Rosalie Favell, My First Day of Assimilation, from the series from an early age, 1994. Colour print on paper. Collection of the Winnipeg Art Gallery. Acquired with funds from the Estate of Mr. and Mrs. Bernard Naylor, G-96-22

Joe Fafard, The Terrorized, 1988. Bronze, patina, 1/5. Collection of the Winnipeg Art Gallery. Gift of the artist, 2010-27

Seeing Rights and Liberties: Celebrating the Canadian Museum for Human Rights

This fall, Canada will welcome its newest national museum, the Canadian Museum for Human Rights (CMHR). In recognition of the CMHR, and to welcome it to the Winnipeg cultural community, the WAG has mounted Seeing Rights and Liberties: Celebrating the Canadian Museum for Human Rights.

Drawn from the WAG’s permanent collection, this exhibition features works that speak to the theme of human rights. Compelling images—Jack Shadbolt’s response to the atrocities he witnessed as a World War II war artist, Edward Burtynsky’s exploration of the human toll industry takes, Käthe Kollwitz’s renderings of defeated workers, and Jamasie Pitseolak’s personal account of abuse suffered at school—that immediately inform the viewer of the plights humans face.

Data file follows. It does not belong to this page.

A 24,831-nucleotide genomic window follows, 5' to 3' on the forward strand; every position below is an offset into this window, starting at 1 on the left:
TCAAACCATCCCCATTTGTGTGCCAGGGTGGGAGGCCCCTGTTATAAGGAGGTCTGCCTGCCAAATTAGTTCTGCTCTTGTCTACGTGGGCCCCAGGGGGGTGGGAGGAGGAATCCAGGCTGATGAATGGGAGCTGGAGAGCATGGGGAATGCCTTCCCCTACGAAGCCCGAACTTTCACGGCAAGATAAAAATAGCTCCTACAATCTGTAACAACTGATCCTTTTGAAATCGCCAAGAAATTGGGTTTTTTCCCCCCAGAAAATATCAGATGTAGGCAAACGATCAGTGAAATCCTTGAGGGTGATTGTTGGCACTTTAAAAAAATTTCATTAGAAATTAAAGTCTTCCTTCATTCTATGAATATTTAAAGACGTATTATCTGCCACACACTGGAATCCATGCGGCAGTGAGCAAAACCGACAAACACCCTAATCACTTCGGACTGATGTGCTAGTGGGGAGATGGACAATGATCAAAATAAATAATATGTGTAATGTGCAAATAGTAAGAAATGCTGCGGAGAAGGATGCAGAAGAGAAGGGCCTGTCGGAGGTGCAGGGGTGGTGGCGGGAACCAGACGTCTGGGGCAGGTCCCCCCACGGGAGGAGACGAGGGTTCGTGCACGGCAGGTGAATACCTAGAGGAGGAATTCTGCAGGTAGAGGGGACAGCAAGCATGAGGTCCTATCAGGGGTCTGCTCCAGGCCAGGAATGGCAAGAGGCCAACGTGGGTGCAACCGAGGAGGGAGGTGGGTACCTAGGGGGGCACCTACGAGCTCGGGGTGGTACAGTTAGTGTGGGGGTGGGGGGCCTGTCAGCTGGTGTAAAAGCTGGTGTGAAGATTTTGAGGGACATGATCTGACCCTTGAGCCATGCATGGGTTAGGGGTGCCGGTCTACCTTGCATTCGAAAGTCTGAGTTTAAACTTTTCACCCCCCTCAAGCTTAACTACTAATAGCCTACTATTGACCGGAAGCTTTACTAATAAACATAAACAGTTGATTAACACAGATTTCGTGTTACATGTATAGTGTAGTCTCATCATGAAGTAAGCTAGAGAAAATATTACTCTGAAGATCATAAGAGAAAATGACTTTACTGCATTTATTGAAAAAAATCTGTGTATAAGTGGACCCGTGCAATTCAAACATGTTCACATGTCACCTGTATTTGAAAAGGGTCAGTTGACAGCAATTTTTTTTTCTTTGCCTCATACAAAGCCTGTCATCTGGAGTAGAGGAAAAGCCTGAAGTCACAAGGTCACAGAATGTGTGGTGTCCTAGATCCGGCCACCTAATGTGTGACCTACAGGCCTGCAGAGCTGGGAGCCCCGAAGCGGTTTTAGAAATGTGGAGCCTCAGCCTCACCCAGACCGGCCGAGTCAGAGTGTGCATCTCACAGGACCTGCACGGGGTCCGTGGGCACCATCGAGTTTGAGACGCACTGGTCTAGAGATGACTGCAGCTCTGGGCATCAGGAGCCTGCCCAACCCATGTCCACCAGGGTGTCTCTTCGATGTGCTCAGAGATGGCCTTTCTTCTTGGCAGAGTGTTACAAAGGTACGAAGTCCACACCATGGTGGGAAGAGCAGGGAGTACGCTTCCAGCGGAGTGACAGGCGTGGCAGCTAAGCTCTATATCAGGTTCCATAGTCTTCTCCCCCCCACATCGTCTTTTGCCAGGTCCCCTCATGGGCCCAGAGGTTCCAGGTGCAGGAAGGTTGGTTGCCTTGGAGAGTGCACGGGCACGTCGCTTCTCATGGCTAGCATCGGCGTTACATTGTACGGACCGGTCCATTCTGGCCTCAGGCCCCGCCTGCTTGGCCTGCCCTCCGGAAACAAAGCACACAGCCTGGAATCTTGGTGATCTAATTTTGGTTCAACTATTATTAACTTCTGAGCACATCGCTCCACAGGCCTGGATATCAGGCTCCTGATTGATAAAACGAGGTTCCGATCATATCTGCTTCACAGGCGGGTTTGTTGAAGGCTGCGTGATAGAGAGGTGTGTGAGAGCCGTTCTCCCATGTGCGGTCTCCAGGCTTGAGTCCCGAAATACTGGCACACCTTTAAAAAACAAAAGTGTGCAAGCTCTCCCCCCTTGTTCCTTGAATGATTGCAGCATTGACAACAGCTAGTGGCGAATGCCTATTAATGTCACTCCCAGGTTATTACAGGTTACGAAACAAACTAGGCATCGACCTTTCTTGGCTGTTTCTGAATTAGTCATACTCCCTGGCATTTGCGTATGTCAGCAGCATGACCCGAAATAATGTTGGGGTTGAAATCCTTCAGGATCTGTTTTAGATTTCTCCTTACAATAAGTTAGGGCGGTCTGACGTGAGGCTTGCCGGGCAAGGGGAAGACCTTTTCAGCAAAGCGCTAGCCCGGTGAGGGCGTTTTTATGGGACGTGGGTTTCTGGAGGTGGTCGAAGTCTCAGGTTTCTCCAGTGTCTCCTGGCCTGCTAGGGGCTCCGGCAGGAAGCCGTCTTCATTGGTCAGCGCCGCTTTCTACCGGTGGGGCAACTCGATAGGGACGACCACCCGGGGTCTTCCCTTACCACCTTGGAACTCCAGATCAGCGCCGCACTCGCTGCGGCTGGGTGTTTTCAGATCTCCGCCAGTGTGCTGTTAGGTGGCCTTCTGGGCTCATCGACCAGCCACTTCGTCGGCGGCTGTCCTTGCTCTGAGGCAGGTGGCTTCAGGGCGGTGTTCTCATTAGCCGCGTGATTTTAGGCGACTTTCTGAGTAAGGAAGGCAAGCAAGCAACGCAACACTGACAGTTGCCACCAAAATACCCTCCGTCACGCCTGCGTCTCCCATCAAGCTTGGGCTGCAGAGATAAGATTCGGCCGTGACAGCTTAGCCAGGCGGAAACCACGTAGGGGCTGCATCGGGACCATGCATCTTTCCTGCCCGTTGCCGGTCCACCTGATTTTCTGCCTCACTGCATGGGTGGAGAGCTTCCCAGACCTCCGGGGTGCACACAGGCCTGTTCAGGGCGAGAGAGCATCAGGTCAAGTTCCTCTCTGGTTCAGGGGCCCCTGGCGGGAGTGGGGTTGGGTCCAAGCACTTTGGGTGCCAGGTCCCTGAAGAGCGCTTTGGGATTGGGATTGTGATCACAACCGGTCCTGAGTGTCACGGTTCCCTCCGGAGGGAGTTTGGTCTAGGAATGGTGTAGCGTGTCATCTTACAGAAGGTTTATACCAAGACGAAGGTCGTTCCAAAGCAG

Human rights have engaged artists for centuries, whether it be the right to practice one’s religion, to equality irrespective of gender or race, or to a clean environment and a safe place to live. The WAG is dedicated to collecting and exhibiting such artworks to further engage the topic of human rights within community dialogue.

The CMHR is the first national museum to be built in nearly half a century, and the first to be located outside of the National Capital Region. It has often been cited that the CMHR is a “museum of ideas,” a designation with which the WAG is very familiar. Indeed, the WAG is a “museum of art,” but each and every one of the 26,000 objects in its collection and the 1,000s more that it has borrowed and displayed over the years, has been informed by an idea, a concept, a message, a narrative. Art is a universal communicator, one that does not require a written or verbal language to deliver its message. Through line, colour, shape, material, movement, sound, and more, artists communicate their ideas to audiences, leaving their works open to individual interpretation and to being informed by personal experience.

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